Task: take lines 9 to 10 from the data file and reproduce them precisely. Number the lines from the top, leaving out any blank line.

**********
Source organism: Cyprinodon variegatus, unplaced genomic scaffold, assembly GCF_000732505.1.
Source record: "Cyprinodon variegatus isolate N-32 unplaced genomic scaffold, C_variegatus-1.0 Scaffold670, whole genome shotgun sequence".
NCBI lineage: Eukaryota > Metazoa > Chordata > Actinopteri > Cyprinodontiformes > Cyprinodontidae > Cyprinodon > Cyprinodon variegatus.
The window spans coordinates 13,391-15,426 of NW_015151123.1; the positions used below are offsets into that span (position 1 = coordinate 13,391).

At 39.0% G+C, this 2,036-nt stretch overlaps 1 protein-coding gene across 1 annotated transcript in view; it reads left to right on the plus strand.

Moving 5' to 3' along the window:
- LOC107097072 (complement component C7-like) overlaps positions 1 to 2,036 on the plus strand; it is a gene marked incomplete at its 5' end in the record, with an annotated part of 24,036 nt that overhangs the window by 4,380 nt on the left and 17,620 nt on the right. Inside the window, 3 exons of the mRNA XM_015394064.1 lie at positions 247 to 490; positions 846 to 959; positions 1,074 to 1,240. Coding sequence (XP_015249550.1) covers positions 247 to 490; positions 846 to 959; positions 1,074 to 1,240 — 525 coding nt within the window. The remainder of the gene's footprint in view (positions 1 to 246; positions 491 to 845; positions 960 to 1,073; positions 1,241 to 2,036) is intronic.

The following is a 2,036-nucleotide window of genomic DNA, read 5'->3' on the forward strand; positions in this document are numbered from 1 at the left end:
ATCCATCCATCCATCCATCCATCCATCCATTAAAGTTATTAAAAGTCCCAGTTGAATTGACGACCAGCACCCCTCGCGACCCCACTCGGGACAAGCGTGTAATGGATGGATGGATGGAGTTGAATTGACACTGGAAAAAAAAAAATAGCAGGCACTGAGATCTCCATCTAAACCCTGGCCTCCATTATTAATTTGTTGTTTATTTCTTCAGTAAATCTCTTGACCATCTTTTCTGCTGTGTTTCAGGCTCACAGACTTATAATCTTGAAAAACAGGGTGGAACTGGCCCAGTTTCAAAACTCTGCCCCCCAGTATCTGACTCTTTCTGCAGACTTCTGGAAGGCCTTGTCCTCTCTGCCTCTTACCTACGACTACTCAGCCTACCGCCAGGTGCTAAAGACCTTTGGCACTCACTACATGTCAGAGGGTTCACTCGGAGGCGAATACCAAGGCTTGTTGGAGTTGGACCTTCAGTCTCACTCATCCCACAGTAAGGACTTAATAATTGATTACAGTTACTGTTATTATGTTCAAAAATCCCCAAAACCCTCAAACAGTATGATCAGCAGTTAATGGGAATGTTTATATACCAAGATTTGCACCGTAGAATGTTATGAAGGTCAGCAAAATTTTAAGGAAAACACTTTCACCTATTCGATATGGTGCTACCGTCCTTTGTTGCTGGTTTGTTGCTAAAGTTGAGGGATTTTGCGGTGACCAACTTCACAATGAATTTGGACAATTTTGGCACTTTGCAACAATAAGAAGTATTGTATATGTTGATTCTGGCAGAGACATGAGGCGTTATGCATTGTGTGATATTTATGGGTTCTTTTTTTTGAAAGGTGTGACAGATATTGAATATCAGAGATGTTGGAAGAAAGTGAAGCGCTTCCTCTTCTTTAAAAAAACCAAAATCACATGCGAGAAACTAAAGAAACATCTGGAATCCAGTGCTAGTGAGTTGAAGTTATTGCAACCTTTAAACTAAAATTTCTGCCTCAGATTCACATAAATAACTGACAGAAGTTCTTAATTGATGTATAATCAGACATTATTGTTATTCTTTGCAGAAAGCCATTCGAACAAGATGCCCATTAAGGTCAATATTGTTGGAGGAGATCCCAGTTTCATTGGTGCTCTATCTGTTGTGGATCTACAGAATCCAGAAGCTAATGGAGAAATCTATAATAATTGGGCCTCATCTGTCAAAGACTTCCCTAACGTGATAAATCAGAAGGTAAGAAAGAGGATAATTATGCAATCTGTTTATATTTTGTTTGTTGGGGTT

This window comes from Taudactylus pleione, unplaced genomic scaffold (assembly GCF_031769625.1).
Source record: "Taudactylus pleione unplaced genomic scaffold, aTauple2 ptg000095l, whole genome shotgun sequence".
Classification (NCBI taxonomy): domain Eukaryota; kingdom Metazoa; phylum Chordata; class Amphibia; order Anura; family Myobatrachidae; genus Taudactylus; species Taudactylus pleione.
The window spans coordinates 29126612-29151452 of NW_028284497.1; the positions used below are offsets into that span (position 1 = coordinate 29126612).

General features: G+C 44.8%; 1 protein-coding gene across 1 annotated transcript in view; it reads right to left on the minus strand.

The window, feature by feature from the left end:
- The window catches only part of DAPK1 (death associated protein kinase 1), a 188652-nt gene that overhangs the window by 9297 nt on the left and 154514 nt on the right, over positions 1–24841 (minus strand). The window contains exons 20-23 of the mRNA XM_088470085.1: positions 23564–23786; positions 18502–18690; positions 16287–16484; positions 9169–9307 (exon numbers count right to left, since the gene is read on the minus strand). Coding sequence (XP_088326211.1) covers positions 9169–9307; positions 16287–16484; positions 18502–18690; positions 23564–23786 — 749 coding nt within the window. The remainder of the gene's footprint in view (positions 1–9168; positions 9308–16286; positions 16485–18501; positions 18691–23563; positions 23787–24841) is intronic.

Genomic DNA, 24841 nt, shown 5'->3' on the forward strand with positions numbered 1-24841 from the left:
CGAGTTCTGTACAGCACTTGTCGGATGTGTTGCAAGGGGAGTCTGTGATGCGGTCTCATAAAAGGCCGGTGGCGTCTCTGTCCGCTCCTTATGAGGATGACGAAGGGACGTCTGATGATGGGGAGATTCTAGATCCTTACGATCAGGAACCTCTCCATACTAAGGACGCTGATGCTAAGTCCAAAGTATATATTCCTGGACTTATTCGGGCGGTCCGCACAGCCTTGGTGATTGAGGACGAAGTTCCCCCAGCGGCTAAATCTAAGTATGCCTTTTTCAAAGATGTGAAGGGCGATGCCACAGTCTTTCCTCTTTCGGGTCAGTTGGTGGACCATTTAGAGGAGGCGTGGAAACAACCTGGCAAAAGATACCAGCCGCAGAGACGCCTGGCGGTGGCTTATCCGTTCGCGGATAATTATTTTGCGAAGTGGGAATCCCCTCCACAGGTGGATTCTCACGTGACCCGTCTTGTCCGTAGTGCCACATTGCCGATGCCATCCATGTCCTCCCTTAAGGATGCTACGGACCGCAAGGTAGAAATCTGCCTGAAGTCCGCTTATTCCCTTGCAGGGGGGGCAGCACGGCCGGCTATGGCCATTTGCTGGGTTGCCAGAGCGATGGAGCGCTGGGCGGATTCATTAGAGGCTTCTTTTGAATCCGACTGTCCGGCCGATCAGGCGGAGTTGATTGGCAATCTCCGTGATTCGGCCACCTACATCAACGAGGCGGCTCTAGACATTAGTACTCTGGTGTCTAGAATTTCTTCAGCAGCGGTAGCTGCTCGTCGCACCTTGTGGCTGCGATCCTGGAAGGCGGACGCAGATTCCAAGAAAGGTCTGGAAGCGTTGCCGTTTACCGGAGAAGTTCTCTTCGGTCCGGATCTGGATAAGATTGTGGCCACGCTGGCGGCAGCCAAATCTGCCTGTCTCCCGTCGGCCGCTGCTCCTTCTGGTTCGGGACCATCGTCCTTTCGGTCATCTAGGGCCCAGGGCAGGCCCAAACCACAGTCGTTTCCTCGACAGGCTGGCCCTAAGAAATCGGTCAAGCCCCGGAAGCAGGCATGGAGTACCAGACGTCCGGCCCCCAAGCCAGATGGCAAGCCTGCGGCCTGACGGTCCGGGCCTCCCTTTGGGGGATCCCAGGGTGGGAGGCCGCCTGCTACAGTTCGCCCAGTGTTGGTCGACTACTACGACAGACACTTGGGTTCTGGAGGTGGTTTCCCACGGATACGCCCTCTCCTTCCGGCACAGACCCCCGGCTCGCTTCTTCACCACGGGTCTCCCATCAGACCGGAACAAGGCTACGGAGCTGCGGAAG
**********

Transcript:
ATCCATCCATCCATCCATCCATCCATCCATTAAAGTTATTAAAAGTCCCAGTTGAATTGACGACCAGCACCCCTCGCGACCCCACTCGGGACAAGCGTGTAATGGATGGATGGATGGAGTTGAATTGACACTGGAAAAAAAAAAATAGCAGGCACTGAGATCTCCATCTAAACCCTGGCCTCCATTATTAATTTGTTGTTTATTTCTTCAGTAAATCTCTTGACCATCTTTTCTGCTGTGTTTCAGGCTCACAGACTTATAATCTTGAAAAACAGGGTGGAACTGGCCCAGTTTCAAAACTCTGCCCCCCAGTATCTGACTCTTTCTGCAGACTTCTGGAAGGCCTTGTCCTCTCTGCCTCTTACCTACGACTACTCAGCCTACCGCCAGGTGCTAAAGACCTTTGGCACTCACTACATGTCAGAGGGTTCACTCGGAGGCGAATACCAAGGCTTGTTGGAGTTGGACCTTCAGTCTCACTCATCCCACAGTAAGGACTTAATAATTGATTACAGTTACTGTTATTATGTTCAAAAATCCCCAAAACCCTCAAACAGTATGATCAGCAGTTAATGGGAATGTTTATATACCAAGATTTGCACCGTAGAATGTTATGAAGGTCAGCAAAATTTTAAGGAAAACACTTTCACCTATTCGATATGGTGCTACCGTCCTTTGTTGCTGGTTTGTTGCTAAAGTTGAGGGATTTTGCGGTGACCAACTTCACAATGAATTTGGACAATTTTGGCACTTTGCAACAATAAGAAGTATTGTATATGTTGATTCTGGCAGAGACATGAGGCGTTATGCATTGTGTGATATTTATGGGTTCTTTTTTTTGAAAGGTGTGACAGATATTGAATATCAGAGATGTTGGAAGAAAGTGAAGCGCTTCCTCTTCTTTAAAAAAACCAAAATCACATGCGAGAAACTAAAGAAACATCTGGAATCCAGTGCTAGTGAGTTGAAGTTATTGCAACCTTTAAACTAAAATTTCTGCCTCAGATTCACATAAATAACTGACAGAAGTTCTTAATTGATGTATAATCAGACATTATTGTTATTCTTTGCAGAAAGCCATTCGAACAAGATGCCCATTAAGGTCAATATTGTTGGAGGAGATCCCAGTTTCATTGGTGCTCTATCTGTTGTGGATCTACAGAATCCAGAAGCTAATGGAGAAATCTATAATAATTGGGCCTCATCTGTCAAAGACTTCCCTAACGTGATAAATCAGAAGGTAAGAAAGAGGATAATTATGCAATCTGTTTATATTTTGTTTGTTGGGGTT

This window comes from Taudactylus pleione, unplaced genomic scaffold (assembly GCF_031769625.1).